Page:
If the NFL really wanted to make a difference in fair hiring practices, the most honest first step might be to rename the Rooney Rule the Rooney Suggestion.
Because after the Raiders wiped their feet all over the league’s mandate that minority candidates get chances at leadership positions, a slightly less obvious version of the same process is unfolding in Carolina.
The Panthers are “interviewing” candidates for the permanent General Manager position this week, including Texans executive Jimmy Raye III and Bills personnel man Lake Dawson (who interviewed there in 2013 when Dave Gettleman got the job).
They may sit and have lunch or a cup of coffee, but they’re not going to have a formal interview with interim and former G.M. Marty Hurney. The casual approach is largely because Hurney’s going to end up with the job and everyone in their building knows it, and his background there (putting many of the pieces in place for their recent run of four playoff seasons the last five years) makes a formal interview moot.
Just as the Raiders did with Jon Gruden, the Panthers effectively know what they’re going to do before they do it. The difference is, nobody there is crass enough to say it out loud, the way Raiders owner Mark Davis did when he admitted he reached an agreement with Gruden before firing Jack Del Rio. By definition, that made his interviews with tight ends coach Bobby Johnson and Southern Cal offensive coordinator Tee Martin a sham.
But make no mistake, Panthers chief operating officer Tina Becker is expected to extend Hurney’s deal beyond its current expiration in June, the same way she did for coach Ron Rivera (and new defensive coordinator Eric Washington). It doesn’t equate to long-term security since the team’s for sale and a new owner can do whatever he or she pleases, but Becker is going to hand over the keys to a fully staffed football operation when the deal goes down.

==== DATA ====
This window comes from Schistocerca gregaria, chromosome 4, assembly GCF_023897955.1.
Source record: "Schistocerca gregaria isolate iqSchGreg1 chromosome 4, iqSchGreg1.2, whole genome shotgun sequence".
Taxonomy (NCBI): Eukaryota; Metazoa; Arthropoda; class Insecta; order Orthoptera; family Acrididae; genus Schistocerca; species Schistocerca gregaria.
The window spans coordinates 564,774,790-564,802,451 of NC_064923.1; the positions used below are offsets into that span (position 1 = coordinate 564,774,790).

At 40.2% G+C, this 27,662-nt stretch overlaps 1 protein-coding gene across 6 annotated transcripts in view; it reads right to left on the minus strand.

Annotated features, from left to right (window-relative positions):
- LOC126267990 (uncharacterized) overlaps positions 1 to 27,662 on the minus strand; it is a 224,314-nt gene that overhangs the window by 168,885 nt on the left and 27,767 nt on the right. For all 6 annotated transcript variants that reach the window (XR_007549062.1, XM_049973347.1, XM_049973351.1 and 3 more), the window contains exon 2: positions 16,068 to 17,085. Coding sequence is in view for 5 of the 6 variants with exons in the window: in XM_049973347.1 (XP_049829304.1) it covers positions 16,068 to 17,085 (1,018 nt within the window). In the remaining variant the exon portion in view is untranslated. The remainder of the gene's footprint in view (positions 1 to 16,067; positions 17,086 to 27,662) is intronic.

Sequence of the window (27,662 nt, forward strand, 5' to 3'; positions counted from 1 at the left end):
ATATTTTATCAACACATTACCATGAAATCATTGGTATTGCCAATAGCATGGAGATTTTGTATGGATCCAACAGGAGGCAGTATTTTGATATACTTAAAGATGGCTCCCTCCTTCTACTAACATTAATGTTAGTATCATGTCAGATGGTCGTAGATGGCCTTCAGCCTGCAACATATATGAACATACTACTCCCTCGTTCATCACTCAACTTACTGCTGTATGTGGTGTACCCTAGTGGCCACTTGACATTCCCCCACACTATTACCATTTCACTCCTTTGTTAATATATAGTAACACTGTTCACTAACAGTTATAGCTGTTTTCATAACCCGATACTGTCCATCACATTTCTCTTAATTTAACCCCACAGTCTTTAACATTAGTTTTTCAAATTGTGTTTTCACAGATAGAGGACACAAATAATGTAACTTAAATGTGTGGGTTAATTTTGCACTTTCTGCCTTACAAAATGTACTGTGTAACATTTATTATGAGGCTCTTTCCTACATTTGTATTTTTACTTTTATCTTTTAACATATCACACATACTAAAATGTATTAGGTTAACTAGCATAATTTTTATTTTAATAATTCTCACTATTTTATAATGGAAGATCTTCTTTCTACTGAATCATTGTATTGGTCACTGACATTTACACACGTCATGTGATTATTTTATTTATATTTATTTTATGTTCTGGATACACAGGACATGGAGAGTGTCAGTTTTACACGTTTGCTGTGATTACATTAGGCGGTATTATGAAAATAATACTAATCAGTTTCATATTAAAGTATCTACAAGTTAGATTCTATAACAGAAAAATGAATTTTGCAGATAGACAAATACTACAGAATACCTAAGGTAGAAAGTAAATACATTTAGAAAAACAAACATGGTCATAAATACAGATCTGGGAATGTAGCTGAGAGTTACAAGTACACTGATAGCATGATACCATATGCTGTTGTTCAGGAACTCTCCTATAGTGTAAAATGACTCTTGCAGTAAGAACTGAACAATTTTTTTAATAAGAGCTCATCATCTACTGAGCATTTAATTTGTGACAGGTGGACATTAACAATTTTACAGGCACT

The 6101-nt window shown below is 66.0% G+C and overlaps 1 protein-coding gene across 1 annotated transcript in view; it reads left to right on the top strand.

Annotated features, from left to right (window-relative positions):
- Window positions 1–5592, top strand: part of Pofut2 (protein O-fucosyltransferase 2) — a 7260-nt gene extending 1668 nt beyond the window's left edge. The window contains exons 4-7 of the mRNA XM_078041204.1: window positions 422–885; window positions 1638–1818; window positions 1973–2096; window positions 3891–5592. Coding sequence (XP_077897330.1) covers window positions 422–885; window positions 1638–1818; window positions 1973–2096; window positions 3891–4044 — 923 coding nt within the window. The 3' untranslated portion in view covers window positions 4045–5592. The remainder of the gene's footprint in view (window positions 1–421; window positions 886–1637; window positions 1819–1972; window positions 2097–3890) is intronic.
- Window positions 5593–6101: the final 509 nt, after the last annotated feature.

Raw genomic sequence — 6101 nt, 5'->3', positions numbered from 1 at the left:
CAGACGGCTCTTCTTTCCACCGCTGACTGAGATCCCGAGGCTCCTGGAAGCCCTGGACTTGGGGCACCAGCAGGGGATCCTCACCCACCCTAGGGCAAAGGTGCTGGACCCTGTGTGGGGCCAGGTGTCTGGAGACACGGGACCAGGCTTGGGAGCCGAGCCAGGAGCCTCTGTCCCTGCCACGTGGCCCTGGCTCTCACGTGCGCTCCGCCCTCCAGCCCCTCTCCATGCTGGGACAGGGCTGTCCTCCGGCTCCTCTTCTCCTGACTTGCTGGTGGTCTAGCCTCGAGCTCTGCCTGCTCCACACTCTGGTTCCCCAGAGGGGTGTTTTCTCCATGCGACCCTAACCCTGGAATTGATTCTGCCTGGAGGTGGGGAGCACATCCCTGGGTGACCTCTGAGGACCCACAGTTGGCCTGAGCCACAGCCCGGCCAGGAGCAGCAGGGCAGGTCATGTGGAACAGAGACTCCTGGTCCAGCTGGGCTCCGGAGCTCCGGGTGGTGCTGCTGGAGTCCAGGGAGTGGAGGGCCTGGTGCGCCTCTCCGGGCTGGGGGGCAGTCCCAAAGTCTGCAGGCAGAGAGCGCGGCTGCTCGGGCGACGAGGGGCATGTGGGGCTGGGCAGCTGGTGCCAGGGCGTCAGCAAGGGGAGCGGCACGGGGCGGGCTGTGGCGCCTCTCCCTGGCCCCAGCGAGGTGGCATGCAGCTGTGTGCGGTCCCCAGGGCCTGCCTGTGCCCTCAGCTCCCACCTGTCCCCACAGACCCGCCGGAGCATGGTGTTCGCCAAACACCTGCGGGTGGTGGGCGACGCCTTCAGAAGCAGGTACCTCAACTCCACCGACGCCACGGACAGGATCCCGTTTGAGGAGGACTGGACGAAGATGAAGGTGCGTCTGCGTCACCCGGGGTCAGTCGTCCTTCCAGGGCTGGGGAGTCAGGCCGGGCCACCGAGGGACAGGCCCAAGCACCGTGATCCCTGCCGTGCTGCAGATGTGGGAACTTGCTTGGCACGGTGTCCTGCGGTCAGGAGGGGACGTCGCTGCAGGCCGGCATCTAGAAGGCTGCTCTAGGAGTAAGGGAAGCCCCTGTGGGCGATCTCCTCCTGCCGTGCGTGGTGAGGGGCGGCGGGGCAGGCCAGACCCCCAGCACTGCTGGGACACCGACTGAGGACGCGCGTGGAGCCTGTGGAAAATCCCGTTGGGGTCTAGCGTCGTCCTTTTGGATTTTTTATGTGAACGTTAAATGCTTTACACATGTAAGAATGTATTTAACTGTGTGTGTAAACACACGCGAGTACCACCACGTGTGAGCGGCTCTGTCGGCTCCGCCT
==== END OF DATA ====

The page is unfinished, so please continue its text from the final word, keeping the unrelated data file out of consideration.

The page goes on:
Teams have the right to zero in on candidates of their preference, and if an owner decided that Gruden or Tony Dungy or Bill Cowher or Hurney or fill in any name was his guy, it’s hard to make them reconsider, regardless any policy that requires minority candidates to interview.
Part of the problem stems from a lack of numbers, and increasing the amount of people in the pipeline is a bigger issue than making sure the few guys in the pipeline get to sit with decision-makers. And if the league wanted to make a real difference, they’d do something to increase the opportunities on the personnel side. The Nunn-Wooten scouting fellowship is a lesser-known companion to the Bill Walsh coaching fellowship, which sends a number of coaches to training camps each year. And while a few former players are making inroads, it’s clear that the progress the league was hoping for with the Rooney Rule isn’t bearing fruit.
The league’s lack of enforcement and/or guidance isn’t helping things either, since clearing the Raiders sends the signal that no one’s ever going to be punished. And until the NFL takes the matter seriously, there’s no fair expectation for teams to, either.